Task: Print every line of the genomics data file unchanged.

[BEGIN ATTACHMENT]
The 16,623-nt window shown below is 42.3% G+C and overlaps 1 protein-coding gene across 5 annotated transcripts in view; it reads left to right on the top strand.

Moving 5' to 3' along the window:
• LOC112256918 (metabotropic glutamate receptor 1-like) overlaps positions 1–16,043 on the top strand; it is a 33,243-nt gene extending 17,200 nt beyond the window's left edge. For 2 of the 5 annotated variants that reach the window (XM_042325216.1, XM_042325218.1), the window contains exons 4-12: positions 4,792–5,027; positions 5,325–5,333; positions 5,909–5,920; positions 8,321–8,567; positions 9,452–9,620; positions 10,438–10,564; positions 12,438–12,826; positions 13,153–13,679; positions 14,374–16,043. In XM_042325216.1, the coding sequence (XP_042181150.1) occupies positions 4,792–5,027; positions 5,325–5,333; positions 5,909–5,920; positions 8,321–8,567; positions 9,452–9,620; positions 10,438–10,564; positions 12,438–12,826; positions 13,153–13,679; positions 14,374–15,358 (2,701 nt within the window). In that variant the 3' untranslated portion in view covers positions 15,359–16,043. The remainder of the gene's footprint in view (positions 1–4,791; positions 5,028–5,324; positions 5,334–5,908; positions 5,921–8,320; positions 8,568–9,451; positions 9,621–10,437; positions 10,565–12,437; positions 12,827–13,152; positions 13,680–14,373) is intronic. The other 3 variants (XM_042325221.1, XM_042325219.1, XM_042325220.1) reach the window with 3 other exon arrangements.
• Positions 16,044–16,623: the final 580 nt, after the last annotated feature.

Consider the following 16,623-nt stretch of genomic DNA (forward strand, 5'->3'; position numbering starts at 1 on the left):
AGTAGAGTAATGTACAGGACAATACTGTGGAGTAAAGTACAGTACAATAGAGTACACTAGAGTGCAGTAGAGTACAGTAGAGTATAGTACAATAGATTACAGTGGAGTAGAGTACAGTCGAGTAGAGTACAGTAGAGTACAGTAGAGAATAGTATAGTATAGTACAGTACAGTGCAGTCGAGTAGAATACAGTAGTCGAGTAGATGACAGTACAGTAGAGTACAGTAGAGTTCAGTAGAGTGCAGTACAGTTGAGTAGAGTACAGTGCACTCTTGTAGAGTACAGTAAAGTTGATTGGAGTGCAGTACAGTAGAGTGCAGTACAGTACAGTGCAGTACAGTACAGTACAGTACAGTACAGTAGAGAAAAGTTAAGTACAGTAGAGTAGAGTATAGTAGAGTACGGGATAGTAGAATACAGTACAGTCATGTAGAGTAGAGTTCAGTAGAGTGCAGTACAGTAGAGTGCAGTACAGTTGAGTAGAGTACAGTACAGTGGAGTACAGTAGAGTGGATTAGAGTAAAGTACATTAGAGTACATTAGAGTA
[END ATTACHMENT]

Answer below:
The 16,623-nt window shown below is 42.3% G+C and overlaps 1 protein-coding gene across 5 annotated transcripts in view; it reads left to right on the top strand.

Moving 5' to 3' along the window:
• LOC112256918 (metabotropic glutamate receptor 1-like) overlaps positions 1–16,043 on the top strand; it is a 33,243-nt gene extending 17,200 nt beyond the window's left edge. For 2 of the 5 annotated variants that reach the window (XM_042325216.1, XM_042325218.1), the window contains exons 4-12: positions 4,792–5,027; positions 5,325–5,333; positions 5,909–5,920; positions 8,321–8,567; positions 9,452–9,620; positions 10,438–10,564; positions 12,438–12,826; positions 13,153–13,679; positions 14,374–16,043. In XM_042325216.1, the coding sequence (XP_042181150.1) occupies positions 4,792–5,027; positions 5,325–5,333; positions 5,909–5,920; positions 8,321–8,567; positions 9,452–9,620; positions 10,438–10,564; positions 12,438–12,826; positions 13,153–13,679; positions 14,374–15,358 (2,701 nt within the window). In that variant the 3' untranslated portion in view covers positions 15,359–16,043. The remainder of the gene's footprint in view (positions 1–4,791; positions 5,028–5,324; positions 5,334–5,908; positions 5,921–8,320; positions 8,568–9,451; positions 9,621–10,437; positions 10,565–12,437; positions 12,827–13,152; positions 13,680–14,373) is intronic. The other 3 variants (XM_042325221.1, XM_042325219.1, XM_042325220.1) reach the window with 3 other exon arrangements.
• Positions 16,044–16,623: the final 580 nt, after the last annotated feature.

Consider the following 16,623-nt stretch of genomic DNA (forward strand, 5'->3'; position numbering starts at 1 on the left):
AGTAGAGTAATGTACAGGACAATACTGTGGAGTAAAGTACAGTACAATAGAGTACACTAGAGTGCAGTAGAGTACAGTAGAGTATAGTACAATAGATTACAGTGGAGTAGAGTACAGTCGAGTAGAGTACAGTAGAGTACAGTAGAGAATAGTATAGTATAGTACAGTACAGTGCAGTCGAGTAGAATACAGTAGTCGAGTAGATGACAGTACAGTAGAGTACAGTAGAGTTCAGTAGAGTGCAGTACAGTTGAGTAGAGTACAGTGCACTCTTGTAGAGTACAGTAAAGTTGATTGGAGTGCAGTACAGTAGAGTGCAGTACAGTACAGTGCAGTACAGTACAGTACAGTACAGTACAGTAGAGAAAAGTTAAGTACAGTAGAGTAGAGTATAGTAGAGTACGGGATAGTAGAATACAGTACAGTCATGTAGAGTAGAGTTCAGTAGAGTGCAGTACAGTAGAGTGCAGTACAGTTGAGTAGAGTACAGTACAGTGGAGTACAGTAGAGTGGATTAGAGTAAAGTACATTAGAGTACATTAGAGTA